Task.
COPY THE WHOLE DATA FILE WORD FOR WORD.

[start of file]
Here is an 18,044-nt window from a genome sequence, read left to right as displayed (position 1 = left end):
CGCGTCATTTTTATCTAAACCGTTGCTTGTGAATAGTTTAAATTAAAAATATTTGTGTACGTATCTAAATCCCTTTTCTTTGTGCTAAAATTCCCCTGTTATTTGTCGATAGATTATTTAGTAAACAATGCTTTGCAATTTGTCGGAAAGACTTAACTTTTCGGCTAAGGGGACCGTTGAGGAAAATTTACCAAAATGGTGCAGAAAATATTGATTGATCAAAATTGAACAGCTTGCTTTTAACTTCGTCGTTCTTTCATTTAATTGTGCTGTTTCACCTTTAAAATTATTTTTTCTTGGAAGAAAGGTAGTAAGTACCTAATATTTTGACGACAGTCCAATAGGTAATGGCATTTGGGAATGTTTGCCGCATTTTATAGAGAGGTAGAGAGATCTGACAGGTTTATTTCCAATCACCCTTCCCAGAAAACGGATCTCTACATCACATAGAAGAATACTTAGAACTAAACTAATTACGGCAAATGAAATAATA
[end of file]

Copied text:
Here is an 18,044-nt window from a genome sequence, read left to right as displayed (position 1 = left end):
CGCGTCATTTTTATCTAAACCGTTGCTTGTGAATAGTTTAAATTAAAAATATTTGTGTACGTATCTAAATCCCTTTTCTTTGTGCTAAAATTCCCCTGTTATTTGTCGATAGATTATTTAGTAAACAATGCTTTGCAATTTGTCGGAAAGACTTAACTTTTCGGCTAAGGGGACCGTTGAGGAAAATTTACCAAAATGGTGCAGAAAATATTGATTGATCAAAATTGAACAGCTTGCTTTTAACTTCGTCGTTCTTTCATTTAATTGTGCTGTTTCACCTTTAAAATTATTTTTTCTTGGAAGAAAGGTAGTAAGTACCTAATATTTTGACGACAGTCCAATAGGTAATGGCATTTGGGAATGTTTGCCGCATTTTATAGAGAGGTAGAGAGATCTGACAGGTTTATTTCCAATCACCCTTCCCAGAAAACGGATCTCTACATCACATAGAAGAATACTTAGAACTAAACTAATTACGGCAAATGAAATAATA